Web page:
Notes about Borderline Personality Disorder

Some notes on Borderline Personality Disorder (BPD), Emotionally Unstable Personality Disorder (EUPD) and Gregory Bateson’s Double Bind, which I keep in mind when volunteering counselling:

Borderline Personality Disorder, in the briefest terms I can muster without sacrificing accuracy, is an emotional/intimacy disorder that begins when children stop sharing emotional openness and honesty with others. Why do they do this? Because their parents’ behaviors towards them have communicated the message that their feelings are inherently irrelevant and shameful. [Source]

And also:

In fact, history of adverse childhood experiences is so common in people diagnosed with BPD that in a study about childhood trauma in cases of BPD, it was found that 81 percent of subjects had childhood abuse in their past — 71 percent reported physical abuse, 68 percent sexual abuse and 62 percent had witnessed severe domestic violence.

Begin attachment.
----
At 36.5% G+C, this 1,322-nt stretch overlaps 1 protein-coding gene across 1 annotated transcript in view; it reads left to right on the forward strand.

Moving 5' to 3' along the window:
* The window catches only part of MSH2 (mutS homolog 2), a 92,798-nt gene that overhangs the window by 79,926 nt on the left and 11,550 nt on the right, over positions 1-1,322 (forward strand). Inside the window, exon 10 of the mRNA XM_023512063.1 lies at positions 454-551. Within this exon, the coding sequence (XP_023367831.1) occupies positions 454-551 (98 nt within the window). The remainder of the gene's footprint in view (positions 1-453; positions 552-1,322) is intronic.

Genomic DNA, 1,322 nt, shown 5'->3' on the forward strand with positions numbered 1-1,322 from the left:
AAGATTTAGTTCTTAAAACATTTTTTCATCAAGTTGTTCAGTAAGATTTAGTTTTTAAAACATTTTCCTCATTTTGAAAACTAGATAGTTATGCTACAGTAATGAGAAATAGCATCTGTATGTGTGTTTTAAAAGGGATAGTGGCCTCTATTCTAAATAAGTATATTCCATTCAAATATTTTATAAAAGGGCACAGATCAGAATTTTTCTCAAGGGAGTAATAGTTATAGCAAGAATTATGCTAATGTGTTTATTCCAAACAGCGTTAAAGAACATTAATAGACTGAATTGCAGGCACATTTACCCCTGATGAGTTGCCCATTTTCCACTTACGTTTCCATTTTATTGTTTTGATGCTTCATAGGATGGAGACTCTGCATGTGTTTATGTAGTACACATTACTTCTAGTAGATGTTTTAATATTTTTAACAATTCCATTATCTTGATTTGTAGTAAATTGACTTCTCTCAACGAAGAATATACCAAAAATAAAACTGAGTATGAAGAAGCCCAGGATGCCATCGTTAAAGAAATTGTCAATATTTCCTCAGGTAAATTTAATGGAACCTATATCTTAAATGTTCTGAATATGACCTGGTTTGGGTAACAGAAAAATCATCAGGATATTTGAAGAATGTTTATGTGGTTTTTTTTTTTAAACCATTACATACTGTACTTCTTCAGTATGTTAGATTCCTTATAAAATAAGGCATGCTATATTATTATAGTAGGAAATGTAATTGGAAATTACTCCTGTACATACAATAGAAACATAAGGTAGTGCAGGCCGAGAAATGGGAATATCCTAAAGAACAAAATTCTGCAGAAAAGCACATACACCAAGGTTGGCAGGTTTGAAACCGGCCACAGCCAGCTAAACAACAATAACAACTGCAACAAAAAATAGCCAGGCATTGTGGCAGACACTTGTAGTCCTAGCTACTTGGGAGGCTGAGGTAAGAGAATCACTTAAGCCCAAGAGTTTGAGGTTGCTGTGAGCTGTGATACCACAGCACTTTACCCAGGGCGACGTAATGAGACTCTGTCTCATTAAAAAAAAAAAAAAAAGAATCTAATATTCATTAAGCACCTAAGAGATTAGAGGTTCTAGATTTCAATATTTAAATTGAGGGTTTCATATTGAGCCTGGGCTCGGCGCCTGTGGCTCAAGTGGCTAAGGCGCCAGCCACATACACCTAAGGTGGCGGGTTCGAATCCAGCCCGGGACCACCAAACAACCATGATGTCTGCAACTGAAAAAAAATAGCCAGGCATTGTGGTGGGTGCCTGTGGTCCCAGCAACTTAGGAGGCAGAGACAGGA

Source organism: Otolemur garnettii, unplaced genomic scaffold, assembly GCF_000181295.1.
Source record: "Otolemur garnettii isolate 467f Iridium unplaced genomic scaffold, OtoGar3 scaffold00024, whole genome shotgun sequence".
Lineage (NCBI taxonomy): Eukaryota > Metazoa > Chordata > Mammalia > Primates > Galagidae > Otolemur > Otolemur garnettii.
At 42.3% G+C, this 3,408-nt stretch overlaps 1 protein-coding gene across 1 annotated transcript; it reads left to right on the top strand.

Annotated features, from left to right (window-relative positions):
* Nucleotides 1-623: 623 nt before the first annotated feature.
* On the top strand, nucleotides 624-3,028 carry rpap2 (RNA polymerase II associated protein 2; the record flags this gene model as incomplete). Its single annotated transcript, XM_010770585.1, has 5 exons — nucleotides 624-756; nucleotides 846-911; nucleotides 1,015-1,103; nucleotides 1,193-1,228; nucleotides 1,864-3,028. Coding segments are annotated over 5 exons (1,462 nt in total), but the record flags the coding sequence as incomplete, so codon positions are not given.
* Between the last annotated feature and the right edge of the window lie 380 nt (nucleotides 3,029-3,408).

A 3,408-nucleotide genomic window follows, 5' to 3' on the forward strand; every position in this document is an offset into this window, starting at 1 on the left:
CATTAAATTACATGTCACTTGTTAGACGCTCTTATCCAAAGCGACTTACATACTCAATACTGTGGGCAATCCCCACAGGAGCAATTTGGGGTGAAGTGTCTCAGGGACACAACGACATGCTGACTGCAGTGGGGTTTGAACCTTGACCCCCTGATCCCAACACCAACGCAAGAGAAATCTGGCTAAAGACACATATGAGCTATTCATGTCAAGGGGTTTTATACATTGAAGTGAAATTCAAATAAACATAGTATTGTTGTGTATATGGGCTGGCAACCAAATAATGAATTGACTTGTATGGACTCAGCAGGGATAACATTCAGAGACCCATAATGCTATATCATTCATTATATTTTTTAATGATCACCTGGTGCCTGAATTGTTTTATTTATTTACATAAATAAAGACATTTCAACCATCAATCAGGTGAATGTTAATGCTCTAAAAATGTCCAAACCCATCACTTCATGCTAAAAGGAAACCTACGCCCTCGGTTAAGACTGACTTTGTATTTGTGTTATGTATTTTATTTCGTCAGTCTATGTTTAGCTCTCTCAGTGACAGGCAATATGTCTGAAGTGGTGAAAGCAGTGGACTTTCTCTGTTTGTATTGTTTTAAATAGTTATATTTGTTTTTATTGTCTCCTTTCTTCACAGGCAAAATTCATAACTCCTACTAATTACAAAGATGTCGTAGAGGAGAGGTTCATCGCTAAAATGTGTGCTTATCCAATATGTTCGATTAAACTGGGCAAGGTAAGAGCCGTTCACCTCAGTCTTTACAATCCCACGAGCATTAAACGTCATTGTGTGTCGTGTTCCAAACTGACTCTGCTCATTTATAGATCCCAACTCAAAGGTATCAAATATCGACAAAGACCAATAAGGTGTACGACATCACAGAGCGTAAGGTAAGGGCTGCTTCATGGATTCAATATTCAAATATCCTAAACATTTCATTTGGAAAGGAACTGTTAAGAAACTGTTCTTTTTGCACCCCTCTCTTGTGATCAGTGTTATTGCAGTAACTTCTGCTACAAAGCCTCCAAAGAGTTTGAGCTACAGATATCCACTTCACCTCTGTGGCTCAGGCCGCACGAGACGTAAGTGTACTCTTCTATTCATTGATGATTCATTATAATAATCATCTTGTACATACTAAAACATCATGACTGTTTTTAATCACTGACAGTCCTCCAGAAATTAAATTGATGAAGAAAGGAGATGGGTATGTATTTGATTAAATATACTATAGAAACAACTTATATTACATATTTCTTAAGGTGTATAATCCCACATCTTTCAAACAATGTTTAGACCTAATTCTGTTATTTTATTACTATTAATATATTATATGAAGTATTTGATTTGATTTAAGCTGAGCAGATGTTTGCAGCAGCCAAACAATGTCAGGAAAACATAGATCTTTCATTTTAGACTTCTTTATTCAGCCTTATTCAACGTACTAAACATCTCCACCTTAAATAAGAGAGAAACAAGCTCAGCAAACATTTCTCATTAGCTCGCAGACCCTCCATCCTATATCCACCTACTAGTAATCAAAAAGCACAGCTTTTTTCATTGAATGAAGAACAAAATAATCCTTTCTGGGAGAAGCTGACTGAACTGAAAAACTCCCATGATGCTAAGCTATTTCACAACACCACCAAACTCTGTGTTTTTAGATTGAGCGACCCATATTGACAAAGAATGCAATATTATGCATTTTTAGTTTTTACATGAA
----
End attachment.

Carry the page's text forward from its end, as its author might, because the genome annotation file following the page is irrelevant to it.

When a child grows up in an abusive environment that doesn’t meet his or her normal emotional and physical developmental needs, the child may learn to resort to “crafty” and indirect techniques to get what they need to survive. [Source]

And finally:

Typically, a demand is imposed upon the subject by someone whom he or she respects (such as a parent, teacher, or doctor) but the demand itself is inherently impossible to fulfill because some broader context forbids it. For example, this situation arises when a person in a position of authority imposes two contradictory conditions but there exists an unspoken rule that one must never question authority. [Source]


Frank Ray

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